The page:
New Procedures for Hydrologic Regression and Network Analysis Using Generalized Least Squares

In Reply Refer To:                                  April 22, 1987
WGS-Mail Stop 415


Subject:  PROGRAMS AND PLANS--New Procedures for Hydrologic
                              Regression and Network Analysis
                              Using Generalized Least Squares

New procedures for hydrologic regression and network analysis
using generalized least squares regression are described in the
attached report.  These procedures will be of interest to
personnel involved in regionalizing streamflow characteristics and
evaluating the stream-gaging network.  These new procedures are an
extension and improvement of procedures known as Network Analysis
for Regional Information (NARI) that are documented in U.S.
Geological Survey Water-Supply Paper 2178.

The generalized least squares program provides many advantages
over ordinary least squares regression.  The regression
coefficients are estimated by taking into consideration the time-
sampling error in the dependent variable and the cross correlation
between sites.  A weighting matrix is computed so that each
watershed in the data set is weighted proportional to the accuracy
(variance) and cross correlation of the dependent variable.  The
prediction error for ungaged sites is partitioned into model error
and sampling error (including both time- and spatial-sampling
errors).  The model error is that portion of the total error
(prediction error) that cannot be reduced by additional data
collection.  On the other hand, the sampling error can be reduced
by operating the existing stations longer, or by installing new
stations, or some combination of both.  This approach to error
analysis makes generalized least squares regression a useful tool
for network design and analysis.  Using generalized least squares,
it is possible to determine the existing or proposed stations that
are most important in reducing the sampling error.  This provides
the data manager with a tool to determine the specific stations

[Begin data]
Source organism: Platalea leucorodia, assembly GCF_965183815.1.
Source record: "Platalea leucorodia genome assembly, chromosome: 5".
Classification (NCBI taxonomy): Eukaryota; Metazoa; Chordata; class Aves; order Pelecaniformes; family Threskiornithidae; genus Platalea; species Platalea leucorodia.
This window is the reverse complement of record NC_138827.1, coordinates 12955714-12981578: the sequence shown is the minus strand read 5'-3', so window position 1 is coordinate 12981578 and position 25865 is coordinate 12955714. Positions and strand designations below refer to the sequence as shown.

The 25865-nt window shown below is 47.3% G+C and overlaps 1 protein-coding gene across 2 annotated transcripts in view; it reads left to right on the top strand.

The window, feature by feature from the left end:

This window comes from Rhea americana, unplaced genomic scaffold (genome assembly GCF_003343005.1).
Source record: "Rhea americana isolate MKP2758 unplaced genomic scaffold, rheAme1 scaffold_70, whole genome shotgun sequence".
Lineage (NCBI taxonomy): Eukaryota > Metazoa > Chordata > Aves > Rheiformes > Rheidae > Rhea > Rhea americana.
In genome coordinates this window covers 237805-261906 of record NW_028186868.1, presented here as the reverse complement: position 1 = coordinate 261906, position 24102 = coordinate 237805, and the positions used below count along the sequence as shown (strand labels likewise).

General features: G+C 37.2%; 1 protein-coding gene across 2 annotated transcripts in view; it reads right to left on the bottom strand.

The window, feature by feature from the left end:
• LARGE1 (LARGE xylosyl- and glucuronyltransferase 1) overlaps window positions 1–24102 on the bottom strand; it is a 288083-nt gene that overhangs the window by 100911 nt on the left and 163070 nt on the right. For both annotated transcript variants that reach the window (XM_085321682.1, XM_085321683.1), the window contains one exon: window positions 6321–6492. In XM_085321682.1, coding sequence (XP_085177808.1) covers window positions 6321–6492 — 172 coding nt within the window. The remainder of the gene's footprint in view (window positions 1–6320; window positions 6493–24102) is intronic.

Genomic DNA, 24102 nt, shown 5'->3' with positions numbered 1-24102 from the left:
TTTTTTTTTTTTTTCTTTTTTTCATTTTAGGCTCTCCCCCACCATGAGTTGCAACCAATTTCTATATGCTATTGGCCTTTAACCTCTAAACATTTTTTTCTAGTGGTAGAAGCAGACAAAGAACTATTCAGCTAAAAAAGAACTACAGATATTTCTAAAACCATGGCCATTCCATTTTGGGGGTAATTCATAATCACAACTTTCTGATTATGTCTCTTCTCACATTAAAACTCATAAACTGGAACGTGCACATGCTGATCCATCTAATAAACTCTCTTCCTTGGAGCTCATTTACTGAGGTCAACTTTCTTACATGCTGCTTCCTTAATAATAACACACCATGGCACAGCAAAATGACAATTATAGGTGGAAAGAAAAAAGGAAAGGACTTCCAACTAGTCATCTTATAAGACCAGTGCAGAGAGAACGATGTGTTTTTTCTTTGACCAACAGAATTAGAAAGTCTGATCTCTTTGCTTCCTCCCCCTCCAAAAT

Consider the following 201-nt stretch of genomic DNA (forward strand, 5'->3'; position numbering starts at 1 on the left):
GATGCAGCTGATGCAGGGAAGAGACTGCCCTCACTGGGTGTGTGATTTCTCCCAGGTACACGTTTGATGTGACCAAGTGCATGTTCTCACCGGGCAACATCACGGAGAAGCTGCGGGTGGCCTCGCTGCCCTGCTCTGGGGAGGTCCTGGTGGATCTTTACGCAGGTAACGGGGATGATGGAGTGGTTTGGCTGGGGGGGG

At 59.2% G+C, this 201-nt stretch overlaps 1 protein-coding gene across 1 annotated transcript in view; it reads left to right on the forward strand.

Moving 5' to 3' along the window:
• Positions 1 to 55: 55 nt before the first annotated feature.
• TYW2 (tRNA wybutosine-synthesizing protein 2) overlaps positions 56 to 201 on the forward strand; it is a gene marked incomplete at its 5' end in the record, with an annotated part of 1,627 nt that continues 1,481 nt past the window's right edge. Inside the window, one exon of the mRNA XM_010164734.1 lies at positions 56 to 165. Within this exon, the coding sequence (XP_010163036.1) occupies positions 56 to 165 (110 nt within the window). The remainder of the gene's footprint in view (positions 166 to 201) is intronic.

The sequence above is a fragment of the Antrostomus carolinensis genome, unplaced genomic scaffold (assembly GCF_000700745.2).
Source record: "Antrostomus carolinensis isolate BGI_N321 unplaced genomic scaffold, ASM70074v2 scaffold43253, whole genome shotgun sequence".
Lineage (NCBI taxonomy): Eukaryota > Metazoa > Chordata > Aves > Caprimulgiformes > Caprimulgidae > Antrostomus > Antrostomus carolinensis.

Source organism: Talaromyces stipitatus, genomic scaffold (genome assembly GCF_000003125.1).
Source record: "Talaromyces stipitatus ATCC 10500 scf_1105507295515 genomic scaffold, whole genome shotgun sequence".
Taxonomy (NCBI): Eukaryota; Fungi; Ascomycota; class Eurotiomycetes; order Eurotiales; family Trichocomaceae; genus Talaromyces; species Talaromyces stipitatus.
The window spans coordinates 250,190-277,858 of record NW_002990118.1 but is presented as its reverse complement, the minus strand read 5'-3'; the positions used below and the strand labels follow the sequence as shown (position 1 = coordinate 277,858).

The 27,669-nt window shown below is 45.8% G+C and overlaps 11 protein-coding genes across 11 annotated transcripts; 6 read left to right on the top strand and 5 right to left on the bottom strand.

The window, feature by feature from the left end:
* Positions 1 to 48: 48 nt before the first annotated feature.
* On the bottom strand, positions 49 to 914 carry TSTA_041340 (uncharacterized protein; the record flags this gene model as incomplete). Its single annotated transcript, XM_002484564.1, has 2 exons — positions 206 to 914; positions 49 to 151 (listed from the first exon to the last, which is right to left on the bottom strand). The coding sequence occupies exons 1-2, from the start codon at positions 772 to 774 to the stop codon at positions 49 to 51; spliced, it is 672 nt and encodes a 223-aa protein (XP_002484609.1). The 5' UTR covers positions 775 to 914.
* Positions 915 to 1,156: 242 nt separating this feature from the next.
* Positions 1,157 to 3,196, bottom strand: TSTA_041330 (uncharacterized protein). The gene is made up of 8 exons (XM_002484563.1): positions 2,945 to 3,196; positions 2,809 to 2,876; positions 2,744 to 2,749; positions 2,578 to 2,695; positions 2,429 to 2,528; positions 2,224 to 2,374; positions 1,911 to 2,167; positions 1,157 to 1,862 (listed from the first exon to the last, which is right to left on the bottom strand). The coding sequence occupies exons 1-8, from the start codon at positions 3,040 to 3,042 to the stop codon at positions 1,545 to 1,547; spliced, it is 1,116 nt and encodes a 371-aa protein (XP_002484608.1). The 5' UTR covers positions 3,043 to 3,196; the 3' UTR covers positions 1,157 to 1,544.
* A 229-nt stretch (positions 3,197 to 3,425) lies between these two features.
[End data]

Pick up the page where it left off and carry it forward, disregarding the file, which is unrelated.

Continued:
(including proposed stations) that are providing the most
information in a regional sense.

Additional input data are needed in the generalized least squares
over that required in ordinary least squares regression.  The
preparation of this input data is time consuming if done manually.
Therefore, ANNIE, an interactive data processor, is being used to
prepare these input files.  ANNIE and the associated Watershed
Data Management (WDM) File is used for Office of Surface Water
application programs and provides a mechanism for not only
preparing the input data but also to store and manipulate data,
make transformations, prepare tables and plots, and guide the user
through the analysis.

ANNIE/WDM has been developed for several years, and new features
are continually added to the system.  The development of this
system is being coordinated by Alan Lumb, Office of Surface Water,
and its purpose is to facilitate hydrologic analyses and
particularly the use of hydrologic and hydraulic models.  The
ANNIE/WDM system is also very helpful in managing data for a
statistical analysis such as generalized least squares regression.
Only a brief overview of ANNIE/WDM is provided in the attached
document.  More detailed documentation of ANNIE/WDM is available
from the Office of Surface Water.

The attached report contains an example of using ANNIE and
generalized least squares to develop regression equations for
estimating flood discharges and to analyze the regional hydrology
network in southeastern Illinois.  The regional hydrology network
is composed of those stations useful in estimating streamflow
characteristics at ungaged sites.

A magnetic tape of the ANNIE/GLS programs including the necessary
run files, message files, Command Procedure Language (CPL)
routines, and test data can be obtained by sending a blank tape to
Kate Flynn in the Office of Surface Water (FTS 959-5313 or
KMFLYNN@RVARES).  Please put your name and address on this tape so
that it is easy to identify who sent the tape.  The test data and
example output are the same as given in the attached report.

Technical questions on the generalized least squares regression
program should be directed to Gary Tasker, Northeastern Region
Research (FTS 959-5892), or Will Thomas, Office of Surface Water
(FTS 959-5318).  Additional copies of the attached documentation
are also available from the Office of Surface Water.

                                   Verne R. Schneider
                                   Chief, Office of Surface Water


WRD Distribution: FO-LS, SL